Monday, 9 April 2012


Kaboom tells the story of student Smith (Thomas Dekker), a bisexual fresher who spends his days bitching with his best friend Stella (Haley Bennett), lusting after his surfer-dude roommate Thor (Chris Zylka) and having meaningless sex with the free spirited London (Juno Temple). Following what may or may not have been a drug-induced hallucination things take a strangely supernatural twist which ends in a clash of cults and conspiracies.

It’s a colourfully kinetic romp which zips along at a fair old pace, features an impressive soundtrack from the likes of the Yeah Yeah Yeahs and Interpol, and some good performances from the leads. That’s not to say, however, that it’s a particularly good film.

Director Gregg Araki seems to have no clear vision as to what he wants his movie to be. At times it’s a teen-romp, at others a noirish thriller – and eventually it’s a supernatural conspiracy flick. As a result Kaboom is more of a flashily made mess than a cohesive whole.

It’s almost saved by the acting. There are no duff performances at all from a likeable ensemble of young actors. Dekker is a charismatic lead: he’s all eyelashes and fringe – half Ian Somerhalder, half Tim Minchin. Temple and Bennett, too, are likeably spiky presences. That they manage to give such charming performances is still more remarkable given some of the execrable dialogue they are forced to utter – not least Dekker’s assertion that, “I needed to clear my head so I went to a nude beach”. As you do.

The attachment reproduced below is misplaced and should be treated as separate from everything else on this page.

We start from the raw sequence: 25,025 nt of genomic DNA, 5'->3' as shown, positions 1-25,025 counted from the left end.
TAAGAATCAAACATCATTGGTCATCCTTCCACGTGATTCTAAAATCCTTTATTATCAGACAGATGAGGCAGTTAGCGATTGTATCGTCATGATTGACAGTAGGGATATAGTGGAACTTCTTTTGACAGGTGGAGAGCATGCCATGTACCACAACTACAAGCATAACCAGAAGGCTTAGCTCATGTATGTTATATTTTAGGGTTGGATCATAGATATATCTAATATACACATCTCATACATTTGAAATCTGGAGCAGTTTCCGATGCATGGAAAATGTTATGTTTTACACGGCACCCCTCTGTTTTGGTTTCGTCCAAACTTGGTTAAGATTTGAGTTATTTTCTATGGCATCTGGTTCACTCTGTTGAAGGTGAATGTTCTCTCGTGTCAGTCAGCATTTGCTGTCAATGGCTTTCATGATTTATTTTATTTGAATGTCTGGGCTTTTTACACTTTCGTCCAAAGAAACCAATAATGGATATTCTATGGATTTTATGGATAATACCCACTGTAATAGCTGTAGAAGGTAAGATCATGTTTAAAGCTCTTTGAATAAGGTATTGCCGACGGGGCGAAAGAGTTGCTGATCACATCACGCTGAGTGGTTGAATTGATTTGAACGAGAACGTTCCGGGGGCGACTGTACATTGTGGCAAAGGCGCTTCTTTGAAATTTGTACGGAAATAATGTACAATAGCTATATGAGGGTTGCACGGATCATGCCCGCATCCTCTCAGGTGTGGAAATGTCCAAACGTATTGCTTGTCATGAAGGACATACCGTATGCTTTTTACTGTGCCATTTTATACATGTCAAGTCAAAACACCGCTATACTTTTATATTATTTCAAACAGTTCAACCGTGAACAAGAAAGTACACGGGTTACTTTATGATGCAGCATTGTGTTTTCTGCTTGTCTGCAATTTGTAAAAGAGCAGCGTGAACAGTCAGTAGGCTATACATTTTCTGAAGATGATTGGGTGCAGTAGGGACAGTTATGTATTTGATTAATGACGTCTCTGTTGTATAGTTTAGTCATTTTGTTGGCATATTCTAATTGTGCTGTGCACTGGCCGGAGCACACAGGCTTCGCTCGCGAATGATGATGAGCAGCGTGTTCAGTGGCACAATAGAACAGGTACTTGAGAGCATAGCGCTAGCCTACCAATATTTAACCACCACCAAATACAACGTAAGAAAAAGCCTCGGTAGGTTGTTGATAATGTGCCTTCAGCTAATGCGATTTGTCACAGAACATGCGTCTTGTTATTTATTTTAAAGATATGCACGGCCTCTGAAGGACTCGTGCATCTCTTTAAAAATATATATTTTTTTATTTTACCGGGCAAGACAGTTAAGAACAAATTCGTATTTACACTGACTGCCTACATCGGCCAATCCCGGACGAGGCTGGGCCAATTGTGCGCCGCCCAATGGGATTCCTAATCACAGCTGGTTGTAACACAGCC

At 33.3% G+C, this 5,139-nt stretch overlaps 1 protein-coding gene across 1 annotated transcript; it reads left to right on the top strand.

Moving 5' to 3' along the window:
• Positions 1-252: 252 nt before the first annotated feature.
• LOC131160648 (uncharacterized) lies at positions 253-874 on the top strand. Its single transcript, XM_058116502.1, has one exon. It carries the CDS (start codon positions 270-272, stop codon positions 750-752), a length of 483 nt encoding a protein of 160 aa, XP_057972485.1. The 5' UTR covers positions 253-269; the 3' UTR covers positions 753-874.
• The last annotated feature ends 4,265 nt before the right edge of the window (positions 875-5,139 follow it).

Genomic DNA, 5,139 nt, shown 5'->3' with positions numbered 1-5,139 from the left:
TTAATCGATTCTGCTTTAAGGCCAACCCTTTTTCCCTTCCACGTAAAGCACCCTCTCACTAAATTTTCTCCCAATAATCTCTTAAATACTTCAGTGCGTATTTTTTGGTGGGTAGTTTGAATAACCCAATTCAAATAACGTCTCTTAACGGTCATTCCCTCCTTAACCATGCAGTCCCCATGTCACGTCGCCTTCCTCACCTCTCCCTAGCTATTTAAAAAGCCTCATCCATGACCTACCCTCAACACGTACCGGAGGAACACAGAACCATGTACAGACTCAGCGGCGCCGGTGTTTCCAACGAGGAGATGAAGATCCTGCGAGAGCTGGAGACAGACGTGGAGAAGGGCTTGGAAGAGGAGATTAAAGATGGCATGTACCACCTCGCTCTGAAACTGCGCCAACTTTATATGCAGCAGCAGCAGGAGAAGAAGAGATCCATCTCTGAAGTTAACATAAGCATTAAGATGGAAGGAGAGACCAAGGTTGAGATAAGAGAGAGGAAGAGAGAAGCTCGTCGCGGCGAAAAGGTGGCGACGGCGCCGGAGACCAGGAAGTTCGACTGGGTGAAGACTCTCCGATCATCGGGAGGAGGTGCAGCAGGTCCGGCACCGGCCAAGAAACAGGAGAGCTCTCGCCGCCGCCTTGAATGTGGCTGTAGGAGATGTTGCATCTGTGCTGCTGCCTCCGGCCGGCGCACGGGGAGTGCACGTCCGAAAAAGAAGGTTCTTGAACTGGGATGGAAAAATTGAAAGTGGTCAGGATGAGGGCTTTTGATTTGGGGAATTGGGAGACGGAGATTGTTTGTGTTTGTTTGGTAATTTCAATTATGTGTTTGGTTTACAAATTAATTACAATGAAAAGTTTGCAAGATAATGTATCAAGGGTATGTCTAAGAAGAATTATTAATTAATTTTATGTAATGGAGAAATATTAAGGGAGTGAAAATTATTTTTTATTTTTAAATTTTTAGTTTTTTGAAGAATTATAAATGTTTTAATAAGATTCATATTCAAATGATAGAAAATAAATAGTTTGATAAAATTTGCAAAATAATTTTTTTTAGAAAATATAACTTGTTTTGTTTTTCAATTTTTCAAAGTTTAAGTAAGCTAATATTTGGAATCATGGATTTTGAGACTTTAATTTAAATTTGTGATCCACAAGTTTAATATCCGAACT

Thankfully, there’s plenty to look at when the script gets too much. It’s rarely more than a few minutes between shots of naked breasts or chests as the characters couple off (and more) in every conceivable combination. A vibrant colour palate and plenty of close-ups of Dekker’s dreamy visage also ensure there’s plenty to catch the eye.

The plot, however, is where this film really falls apart. As kidnappings, supernatural lesbianism and men in animal masks barge into the action the narrative really begins to unravel. It’s not confusing – it’s just stupid. Perhaps Araki would have been better off making two movies rather than ramming too many competing ideas into this one.

Whilst never dull, Kaboom is infuriatingly inconsequential. But if a few neat one-liners and a visual feast are what you’re after, it might just fit the bill. Although unlike the characters portrayed, you’re unlikely to end with a satisfactory climax.

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